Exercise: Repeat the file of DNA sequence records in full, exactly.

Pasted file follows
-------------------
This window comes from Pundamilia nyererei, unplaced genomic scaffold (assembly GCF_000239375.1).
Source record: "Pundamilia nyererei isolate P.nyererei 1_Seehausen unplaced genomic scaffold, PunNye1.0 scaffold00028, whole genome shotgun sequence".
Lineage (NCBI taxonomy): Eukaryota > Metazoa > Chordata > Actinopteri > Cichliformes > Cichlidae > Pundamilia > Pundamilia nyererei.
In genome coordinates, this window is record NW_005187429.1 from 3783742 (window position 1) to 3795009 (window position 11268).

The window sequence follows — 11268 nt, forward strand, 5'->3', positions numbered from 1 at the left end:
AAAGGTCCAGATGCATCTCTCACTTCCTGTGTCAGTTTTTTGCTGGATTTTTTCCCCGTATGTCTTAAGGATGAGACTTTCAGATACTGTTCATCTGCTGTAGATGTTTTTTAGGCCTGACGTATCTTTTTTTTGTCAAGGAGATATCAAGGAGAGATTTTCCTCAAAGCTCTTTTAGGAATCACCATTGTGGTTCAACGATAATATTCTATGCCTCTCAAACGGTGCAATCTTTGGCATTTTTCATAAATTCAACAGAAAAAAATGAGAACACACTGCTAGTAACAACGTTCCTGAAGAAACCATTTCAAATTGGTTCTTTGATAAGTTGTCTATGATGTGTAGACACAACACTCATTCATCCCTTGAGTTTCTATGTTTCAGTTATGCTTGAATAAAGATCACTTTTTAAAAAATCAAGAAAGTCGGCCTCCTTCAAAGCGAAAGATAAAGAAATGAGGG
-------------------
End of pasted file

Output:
This window comes from Pundamilia nyererei, unplaced genomic scaffold (assembly GCF_000239375.1).
Source record: "Pundamilia nyererei isolate P.nyererei 1_Seehausen unplaced genomic scaffold, PunNye1.0 scaffold00028, whole genome shotgun sequence".
Lineage (NCBI taxonomy): Eukaryota > Metazoa > Chordata > Actinopteri > Cichliformes > Cichlidae > Pundamilia > Pundamilia nyererei.
In genome coordinates, this window is record NW_005187429.1 from 3783742 (window position 1) to 3795009 (window position 11268).

The window sequence follows — 11268 nt, forward strand, 5'->3', positions numbered from 1 at the left end:
AAAGGTCCAGATGCATCTCTCACTTCCTGTGTCAGTTTTTTGCTGGATTTTTTCCCCGTATGTCTTAAGGATGAGACTTTCAGATACTGTTCATCTGCTGTAGATGTTTTTTAGGCCTGACGTATCTTTTTTTTGTCAAGGAGATATCAAGGAGAGATTTTCCTCAAAGCTCTTTTAGGAATCACCATTGTGGTTCAACGATAATATTCTATGCCTCTCAAACGGTGCAATCTTTGGCATTTTTCATAAATTCAACAGAAAAAAATGAGAACACACTGCTAGTAACAACGTTCCTGAAGAAACCATTTCAAATTGGTTCTTTGATAAGTTGTCTATGATGTGTAGACACAACACTCATTCATCCCTTGAGTTTCTATGTTTCAGTTATGCTTGAATAAAGATCACTTTTTAAAAAATCAAGAAAGTCGGCCTCCTTCAAAGCGAAAGATAAAGAAATGAGGG